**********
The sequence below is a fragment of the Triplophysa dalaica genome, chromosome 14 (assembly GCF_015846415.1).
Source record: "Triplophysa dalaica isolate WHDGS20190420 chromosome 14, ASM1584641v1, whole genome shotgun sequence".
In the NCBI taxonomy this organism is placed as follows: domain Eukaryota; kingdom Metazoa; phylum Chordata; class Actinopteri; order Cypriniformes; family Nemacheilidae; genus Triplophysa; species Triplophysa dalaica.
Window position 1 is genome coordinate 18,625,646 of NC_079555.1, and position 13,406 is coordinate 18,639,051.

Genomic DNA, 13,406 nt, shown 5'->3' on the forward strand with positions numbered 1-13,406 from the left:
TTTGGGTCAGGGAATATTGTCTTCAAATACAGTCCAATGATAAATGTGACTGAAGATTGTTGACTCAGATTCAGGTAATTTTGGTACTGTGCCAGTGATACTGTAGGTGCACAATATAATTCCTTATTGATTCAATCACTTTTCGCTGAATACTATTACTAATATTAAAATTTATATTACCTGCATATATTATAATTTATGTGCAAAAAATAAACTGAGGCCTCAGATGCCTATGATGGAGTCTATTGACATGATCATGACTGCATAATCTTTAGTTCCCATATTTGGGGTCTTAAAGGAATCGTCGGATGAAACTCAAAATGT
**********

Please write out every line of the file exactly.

The sequence below is a fragment of the Triplophysa dalaica genome, chromosome 14 (assembly GCF_015846415.1).
Source record: "Triplophysa dalaica isolate WHDGS20190420 chromosome 14, ASM1584641v1, whole genome shotgun sequence".
In the NCBI taxonomy this organism is placed as follows: domain Eukaryota; kingdom Metazoa; phylum Chordata; class Actinopteri; order Cypriniformes; family Nemacheilidae; genus Triplophysa; species Triplophysa dalaica.
Window position 1 is genome coordinate 18,625,646 of NC_079555.1, and position 13,406 is coordinate 18,639,051.

Genomic DNA, 13,406 nt, shown 5'->3' on the forward strand with positions numbered 1-13,406 from the left:
TTTGGGTCAGGGAATATTGTCTTCAAATACAGTCCAATGATAAATGTGACTGAAGATTGTTGACTCAGATTCAGGTAATTTTGGTACTGTGCCAGTGATACTGTAGGTGCACAATATAATTCCTTATTGATTCAATCACTTTTCGCTGAATACTATTACTAATATTAAAATTTATATTACCTGCATATATTATAATTTATGTGCAAAAAATAAACTGAGGCCTCAGATGCCTATGATGGAGTCTATTGACATGATCATGACTGCATAATCTTTAGTTCCCATATTTGGGGTCTTAAAGGAATCGTCGGATGAAACTCAAAATGT